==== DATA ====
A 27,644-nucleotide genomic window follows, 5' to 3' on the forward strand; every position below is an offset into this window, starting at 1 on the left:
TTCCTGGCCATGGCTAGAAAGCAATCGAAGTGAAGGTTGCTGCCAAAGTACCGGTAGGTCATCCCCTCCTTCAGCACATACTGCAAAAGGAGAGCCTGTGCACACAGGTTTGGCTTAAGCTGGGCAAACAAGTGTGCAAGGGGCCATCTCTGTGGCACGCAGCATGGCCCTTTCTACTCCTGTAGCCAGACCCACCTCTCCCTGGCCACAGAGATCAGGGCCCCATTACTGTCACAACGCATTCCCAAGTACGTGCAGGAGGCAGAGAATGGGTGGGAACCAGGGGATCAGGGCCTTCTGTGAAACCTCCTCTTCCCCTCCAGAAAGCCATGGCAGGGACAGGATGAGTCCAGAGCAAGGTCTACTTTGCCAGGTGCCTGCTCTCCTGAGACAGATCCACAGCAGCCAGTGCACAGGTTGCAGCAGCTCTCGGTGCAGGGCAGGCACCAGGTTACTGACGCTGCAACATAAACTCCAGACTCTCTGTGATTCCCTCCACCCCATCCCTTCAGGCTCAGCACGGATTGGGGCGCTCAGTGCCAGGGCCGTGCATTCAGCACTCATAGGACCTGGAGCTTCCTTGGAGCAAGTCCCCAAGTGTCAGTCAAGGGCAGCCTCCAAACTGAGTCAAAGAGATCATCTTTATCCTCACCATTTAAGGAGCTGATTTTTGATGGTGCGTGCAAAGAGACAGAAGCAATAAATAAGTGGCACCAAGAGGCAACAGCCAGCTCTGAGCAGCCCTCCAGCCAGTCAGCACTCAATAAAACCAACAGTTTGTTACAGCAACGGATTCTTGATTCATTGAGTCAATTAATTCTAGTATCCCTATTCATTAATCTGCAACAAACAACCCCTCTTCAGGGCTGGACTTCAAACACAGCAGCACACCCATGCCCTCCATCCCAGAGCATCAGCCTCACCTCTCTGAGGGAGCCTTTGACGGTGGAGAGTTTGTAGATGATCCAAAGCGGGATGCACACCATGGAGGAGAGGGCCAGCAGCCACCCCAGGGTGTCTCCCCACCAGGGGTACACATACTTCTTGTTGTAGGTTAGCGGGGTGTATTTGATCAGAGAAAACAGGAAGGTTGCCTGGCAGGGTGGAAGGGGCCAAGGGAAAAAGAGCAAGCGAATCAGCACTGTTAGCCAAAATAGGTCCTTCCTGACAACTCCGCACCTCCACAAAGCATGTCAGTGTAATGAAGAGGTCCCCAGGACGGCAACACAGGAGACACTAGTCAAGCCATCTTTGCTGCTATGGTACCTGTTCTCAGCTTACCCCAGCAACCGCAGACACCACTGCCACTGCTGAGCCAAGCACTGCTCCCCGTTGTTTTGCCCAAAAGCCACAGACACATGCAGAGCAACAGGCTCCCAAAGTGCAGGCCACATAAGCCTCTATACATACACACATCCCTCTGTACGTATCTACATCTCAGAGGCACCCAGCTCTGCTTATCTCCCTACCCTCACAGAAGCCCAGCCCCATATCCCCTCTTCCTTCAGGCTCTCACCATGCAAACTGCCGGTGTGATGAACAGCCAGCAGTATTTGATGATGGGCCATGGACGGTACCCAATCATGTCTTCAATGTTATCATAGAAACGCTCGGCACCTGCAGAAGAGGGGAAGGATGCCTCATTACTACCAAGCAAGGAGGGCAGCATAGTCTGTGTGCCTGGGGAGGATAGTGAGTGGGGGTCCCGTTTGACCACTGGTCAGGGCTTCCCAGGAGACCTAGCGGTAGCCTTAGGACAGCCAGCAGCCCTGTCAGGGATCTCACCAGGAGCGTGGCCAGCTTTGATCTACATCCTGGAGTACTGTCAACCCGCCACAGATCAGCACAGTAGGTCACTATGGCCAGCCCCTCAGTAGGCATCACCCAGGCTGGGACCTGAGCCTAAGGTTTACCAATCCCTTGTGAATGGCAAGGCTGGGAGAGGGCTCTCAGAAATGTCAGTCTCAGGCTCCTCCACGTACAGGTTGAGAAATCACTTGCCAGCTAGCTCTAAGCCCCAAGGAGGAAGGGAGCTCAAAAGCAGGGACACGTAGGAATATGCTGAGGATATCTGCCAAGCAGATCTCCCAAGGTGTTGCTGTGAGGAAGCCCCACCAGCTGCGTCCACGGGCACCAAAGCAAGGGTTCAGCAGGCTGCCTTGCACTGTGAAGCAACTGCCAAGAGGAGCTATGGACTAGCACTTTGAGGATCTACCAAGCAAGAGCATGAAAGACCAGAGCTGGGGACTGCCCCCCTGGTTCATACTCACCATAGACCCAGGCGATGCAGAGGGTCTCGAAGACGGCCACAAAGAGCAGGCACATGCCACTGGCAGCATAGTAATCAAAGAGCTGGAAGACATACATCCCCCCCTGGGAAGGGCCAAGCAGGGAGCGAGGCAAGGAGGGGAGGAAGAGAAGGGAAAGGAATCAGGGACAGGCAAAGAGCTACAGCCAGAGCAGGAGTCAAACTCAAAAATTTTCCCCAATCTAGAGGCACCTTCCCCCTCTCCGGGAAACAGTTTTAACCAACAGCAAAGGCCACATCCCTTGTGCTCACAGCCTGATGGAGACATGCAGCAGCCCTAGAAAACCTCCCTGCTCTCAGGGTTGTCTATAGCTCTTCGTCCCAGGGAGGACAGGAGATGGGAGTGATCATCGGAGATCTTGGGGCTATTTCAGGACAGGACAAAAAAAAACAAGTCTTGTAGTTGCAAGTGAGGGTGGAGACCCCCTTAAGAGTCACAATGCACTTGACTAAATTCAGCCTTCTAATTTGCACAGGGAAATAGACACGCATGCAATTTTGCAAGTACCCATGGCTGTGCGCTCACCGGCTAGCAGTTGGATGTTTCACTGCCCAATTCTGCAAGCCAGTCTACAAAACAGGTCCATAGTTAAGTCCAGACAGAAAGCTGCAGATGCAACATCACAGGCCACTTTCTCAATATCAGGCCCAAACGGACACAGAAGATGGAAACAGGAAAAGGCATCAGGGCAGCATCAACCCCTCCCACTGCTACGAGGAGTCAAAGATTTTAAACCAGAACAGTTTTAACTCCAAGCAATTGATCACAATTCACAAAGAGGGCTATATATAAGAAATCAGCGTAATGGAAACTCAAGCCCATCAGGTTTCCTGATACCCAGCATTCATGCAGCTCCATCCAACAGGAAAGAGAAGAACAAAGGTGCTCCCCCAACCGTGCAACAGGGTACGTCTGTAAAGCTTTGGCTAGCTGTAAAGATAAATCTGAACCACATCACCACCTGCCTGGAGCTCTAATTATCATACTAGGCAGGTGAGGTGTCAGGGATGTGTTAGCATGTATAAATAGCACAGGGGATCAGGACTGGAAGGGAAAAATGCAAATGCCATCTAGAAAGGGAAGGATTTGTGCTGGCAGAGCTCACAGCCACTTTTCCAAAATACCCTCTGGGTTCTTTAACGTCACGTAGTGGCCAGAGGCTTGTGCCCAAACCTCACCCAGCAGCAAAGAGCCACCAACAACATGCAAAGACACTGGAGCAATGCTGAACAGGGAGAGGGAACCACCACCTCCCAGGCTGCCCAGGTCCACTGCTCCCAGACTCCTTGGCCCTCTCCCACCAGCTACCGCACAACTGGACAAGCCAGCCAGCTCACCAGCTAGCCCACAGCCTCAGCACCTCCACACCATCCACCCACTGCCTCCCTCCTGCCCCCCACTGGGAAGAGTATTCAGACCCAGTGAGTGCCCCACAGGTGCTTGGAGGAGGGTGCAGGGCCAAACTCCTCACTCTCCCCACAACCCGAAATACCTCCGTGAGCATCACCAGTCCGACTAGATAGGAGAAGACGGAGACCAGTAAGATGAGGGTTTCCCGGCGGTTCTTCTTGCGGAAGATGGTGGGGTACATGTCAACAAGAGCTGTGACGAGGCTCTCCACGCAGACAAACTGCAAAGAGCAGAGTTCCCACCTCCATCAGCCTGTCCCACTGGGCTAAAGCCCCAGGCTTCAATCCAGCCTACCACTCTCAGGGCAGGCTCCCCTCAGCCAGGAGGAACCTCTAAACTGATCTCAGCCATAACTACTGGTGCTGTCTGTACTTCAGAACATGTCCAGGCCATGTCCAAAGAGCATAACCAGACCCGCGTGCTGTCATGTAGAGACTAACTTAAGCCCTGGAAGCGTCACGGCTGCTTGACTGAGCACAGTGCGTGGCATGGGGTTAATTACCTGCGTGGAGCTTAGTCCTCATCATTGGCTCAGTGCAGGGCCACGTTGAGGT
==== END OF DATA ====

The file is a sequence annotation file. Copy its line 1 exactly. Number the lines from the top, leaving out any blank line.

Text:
A 27,644-nucleotide genomic window follows, 5' to 3' on the forward strand; every position below is an offset into this window, starting at 1 on the left: